Guitar scales are a very important part of learning the instrument. You don't realize how much information they can provide us in music. By knowing various types of scales, you can memorize the fingerboard, create interesting melodies and solos, even easily figure out the notes that make up a guitar chord. Heck, scales are critical to learn if you plan on doing any lead guitar work.
So what is a scale? Well, think of it as a specific pattern of notes played in either ascending or descending order. When I say ascending, what I mean is the notes go up in pitch. Descending is the opposite - notes going down in pitch. If you're not sure what pitch is, think of the little ditty "Do, Re, Mi" from the "Sound of Music." Each note is a different pitch.
To go a bit deeper, pitch is based on the frequency of the sound wave for each note. Imagine the ripple in a pool after you drop a pebble in it. The pebble is the source of the sound wave and the ripples are the sound wave itself. The frequency is how many of the waves occur within one second. The more waves, the higher the pitch of the note. We use the term 'Hertz' to measure sound waves.
For example, 1 Hz (Hertz) is equal to one wave per second (the image to the right shows 1 wavelength). We wouldn't be able to hear this because the lowest humans are able to hear is about 30 Hz.
When we tune our guitars, we use the standard tuning of an A note at 440 Hz on our fifth string. Thats 440 waves per second, and that's still a pretty low pitch for guitar scales. Guitars are capable of playing pitches with frequencies in excess of 5000 Hz. That should give you a basic understanding of pitch.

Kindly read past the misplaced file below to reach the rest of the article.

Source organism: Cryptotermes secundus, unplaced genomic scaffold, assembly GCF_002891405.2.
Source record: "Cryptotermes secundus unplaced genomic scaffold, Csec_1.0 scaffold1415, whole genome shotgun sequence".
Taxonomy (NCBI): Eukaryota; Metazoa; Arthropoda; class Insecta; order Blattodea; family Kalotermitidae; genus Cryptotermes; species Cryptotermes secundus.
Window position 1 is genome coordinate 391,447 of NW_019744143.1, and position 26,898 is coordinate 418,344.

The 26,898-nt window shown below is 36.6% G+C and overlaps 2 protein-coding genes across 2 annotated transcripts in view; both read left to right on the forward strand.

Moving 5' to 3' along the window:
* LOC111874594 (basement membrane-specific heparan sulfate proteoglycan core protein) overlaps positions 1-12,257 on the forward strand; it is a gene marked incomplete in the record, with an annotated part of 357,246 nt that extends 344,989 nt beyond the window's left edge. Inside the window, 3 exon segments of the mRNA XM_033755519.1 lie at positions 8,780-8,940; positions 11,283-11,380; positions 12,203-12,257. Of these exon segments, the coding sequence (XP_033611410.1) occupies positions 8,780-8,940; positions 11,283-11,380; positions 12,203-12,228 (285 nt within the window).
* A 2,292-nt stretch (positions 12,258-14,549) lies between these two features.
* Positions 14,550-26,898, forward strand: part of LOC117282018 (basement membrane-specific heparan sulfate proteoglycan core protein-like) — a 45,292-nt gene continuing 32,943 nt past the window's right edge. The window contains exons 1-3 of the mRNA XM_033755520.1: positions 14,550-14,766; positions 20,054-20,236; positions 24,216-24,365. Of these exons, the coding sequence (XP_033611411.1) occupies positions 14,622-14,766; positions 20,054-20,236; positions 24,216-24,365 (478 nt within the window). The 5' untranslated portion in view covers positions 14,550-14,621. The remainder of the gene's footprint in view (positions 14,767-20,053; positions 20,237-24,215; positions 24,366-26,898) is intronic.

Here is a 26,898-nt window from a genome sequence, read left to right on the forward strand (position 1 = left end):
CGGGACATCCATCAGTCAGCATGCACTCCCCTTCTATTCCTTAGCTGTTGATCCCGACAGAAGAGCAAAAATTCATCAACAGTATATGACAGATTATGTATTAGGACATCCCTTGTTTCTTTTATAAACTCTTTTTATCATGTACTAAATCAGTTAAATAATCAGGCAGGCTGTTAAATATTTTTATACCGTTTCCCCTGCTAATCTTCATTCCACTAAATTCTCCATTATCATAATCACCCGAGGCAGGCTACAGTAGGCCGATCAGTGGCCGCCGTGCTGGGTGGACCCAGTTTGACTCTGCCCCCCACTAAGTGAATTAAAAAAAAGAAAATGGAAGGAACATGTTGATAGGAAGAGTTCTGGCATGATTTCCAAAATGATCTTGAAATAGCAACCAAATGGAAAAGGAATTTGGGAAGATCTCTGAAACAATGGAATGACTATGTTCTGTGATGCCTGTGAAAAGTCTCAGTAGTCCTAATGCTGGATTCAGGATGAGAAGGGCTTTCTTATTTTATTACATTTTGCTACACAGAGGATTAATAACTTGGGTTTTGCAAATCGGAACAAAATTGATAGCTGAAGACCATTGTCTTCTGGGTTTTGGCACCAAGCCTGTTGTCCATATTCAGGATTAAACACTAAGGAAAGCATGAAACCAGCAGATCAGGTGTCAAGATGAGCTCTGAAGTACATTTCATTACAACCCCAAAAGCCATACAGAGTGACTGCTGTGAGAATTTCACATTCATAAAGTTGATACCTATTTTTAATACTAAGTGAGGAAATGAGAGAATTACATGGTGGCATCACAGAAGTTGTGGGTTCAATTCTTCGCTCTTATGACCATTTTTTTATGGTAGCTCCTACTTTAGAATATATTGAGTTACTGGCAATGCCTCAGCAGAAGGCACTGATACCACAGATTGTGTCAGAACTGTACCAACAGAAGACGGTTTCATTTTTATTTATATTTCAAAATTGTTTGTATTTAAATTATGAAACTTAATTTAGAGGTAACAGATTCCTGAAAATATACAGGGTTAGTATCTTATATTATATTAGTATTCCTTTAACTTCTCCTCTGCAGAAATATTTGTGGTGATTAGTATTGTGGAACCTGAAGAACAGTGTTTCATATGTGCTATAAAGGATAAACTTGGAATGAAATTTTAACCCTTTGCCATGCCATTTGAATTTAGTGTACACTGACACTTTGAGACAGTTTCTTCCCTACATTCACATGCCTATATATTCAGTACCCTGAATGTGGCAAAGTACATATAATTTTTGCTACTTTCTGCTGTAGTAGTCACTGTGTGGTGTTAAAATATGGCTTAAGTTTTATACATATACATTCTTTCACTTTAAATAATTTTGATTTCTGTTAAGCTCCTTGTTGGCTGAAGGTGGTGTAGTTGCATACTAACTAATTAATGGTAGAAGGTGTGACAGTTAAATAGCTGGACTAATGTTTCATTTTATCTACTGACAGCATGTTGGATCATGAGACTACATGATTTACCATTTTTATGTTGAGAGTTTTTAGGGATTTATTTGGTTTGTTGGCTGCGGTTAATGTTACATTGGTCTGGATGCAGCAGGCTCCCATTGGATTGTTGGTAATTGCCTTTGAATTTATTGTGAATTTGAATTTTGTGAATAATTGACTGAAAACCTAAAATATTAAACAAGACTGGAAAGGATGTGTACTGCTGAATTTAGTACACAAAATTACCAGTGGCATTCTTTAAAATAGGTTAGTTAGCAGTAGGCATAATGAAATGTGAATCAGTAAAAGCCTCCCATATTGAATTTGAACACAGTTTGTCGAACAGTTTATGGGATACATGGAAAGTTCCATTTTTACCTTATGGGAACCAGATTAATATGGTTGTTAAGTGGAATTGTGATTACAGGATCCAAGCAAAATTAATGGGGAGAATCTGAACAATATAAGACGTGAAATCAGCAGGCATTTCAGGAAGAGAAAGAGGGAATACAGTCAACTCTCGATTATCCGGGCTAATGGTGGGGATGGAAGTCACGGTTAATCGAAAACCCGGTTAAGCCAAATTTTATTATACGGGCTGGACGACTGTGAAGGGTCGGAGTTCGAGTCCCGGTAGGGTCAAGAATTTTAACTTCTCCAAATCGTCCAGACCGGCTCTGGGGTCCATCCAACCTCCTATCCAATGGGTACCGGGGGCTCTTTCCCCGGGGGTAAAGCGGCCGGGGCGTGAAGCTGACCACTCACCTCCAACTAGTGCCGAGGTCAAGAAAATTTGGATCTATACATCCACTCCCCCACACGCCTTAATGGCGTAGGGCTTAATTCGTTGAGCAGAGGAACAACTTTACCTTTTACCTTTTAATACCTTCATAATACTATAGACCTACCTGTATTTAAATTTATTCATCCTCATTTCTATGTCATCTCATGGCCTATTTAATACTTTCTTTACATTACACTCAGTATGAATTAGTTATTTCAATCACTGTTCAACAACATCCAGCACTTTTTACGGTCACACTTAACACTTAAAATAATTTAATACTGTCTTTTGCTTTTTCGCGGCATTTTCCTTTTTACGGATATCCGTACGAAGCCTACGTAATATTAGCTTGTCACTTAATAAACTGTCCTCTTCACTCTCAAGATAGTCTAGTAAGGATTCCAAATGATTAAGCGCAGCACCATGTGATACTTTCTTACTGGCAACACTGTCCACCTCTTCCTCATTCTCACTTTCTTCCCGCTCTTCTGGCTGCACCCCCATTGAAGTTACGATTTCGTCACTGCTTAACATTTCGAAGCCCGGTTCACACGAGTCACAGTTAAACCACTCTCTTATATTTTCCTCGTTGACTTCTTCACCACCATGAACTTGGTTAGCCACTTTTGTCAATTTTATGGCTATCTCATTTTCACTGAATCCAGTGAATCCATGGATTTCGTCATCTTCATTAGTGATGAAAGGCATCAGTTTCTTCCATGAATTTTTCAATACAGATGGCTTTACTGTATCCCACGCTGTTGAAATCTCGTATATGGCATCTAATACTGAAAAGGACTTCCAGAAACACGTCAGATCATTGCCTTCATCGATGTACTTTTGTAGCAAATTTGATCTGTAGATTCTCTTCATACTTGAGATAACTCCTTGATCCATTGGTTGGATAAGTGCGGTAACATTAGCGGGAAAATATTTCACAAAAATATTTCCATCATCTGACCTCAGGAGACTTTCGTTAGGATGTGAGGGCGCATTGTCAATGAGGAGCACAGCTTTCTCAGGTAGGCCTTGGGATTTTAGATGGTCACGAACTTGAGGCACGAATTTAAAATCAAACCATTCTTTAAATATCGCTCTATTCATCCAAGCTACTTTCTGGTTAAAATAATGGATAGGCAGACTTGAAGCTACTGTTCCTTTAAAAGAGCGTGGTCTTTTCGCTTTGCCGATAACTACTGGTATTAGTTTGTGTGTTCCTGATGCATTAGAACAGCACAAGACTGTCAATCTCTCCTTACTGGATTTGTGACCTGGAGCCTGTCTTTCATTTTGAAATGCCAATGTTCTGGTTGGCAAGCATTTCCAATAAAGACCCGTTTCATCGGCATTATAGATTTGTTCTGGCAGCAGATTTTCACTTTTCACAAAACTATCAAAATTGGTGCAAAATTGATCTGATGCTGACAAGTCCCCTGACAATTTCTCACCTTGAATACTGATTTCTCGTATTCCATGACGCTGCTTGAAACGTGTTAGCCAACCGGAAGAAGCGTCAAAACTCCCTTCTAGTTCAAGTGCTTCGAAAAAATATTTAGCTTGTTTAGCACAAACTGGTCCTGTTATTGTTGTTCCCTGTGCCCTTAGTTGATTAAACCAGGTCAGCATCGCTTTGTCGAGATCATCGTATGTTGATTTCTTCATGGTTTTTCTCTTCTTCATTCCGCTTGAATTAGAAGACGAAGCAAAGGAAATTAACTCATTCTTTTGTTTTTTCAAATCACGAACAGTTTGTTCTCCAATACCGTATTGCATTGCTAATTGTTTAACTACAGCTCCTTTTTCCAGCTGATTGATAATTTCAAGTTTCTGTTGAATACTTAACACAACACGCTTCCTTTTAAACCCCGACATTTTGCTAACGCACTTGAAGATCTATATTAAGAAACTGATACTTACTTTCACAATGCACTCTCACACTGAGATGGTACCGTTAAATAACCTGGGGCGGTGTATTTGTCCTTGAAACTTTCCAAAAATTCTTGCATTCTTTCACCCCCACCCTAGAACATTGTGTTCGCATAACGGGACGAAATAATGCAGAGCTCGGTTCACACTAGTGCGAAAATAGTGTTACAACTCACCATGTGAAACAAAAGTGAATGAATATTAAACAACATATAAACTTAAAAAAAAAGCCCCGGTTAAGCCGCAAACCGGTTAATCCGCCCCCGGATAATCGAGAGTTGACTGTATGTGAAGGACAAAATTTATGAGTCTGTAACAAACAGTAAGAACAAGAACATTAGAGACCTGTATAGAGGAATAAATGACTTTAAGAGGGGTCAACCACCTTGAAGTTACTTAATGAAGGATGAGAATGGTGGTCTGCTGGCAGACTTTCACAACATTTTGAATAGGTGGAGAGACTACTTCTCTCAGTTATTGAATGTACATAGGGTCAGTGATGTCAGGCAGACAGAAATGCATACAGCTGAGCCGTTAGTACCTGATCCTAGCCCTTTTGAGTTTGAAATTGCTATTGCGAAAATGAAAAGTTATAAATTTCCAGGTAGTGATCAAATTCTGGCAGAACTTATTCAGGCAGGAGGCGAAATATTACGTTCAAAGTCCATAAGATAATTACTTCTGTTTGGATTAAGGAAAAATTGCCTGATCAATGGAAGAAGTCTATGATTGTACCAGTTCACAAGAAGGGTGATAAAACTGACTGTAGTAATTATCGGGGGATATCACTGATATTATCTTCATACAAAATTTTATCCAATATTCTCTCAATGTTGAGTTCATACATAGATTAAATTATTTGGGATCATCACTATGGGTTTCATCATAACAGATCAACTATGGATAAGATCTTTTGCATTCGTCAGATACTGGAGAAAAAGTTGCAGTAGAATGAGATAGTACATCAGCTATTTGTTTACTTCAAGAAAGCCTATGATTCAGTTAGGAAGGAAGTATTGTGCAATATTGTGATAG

So we have the notes for our scale, and someone back in time gave them cute little names like…
That sequence of notes, sung or played like in the Sound of Music, makes up the Major Scale. There are many different guitar scales we can talk about, and we'll get to the most commons scales soon.
Before we get to the scales, we should first talk about intervals. Intervals are the spaces between notes. An interval could be the distance of one fret, or it could be the distance of twelve frets. Specific intervals played in different patterns form the scales that we'll learn, and the concept of intervals will become easier to understand as we look at the different guitar scales.
We should also have a little discussion about key. Without going too deep, think of key as the starting note of the scale, or the 'tonic'. You can also use it to determine which chords will work well together. For example, the key of C major has a tonic note of C, and the root chord is C Major. More on this later…
I've decided to provide free guitar scales in downloadable PDFs so you are able to print them out. We'll start off with the Chromatic scale, then go to the Major and Minor scales. I'll also cover the Pentatonic guitar scales, which will come in especially handy when you want to play rock guitar.
Getting a good handle on the various scales will give you a very strong foundation for both lead guitar work and learning your chords. Before we move on to the first scale instruction, let's have a short discussion of memorizing the fingerboard for guitar scales.
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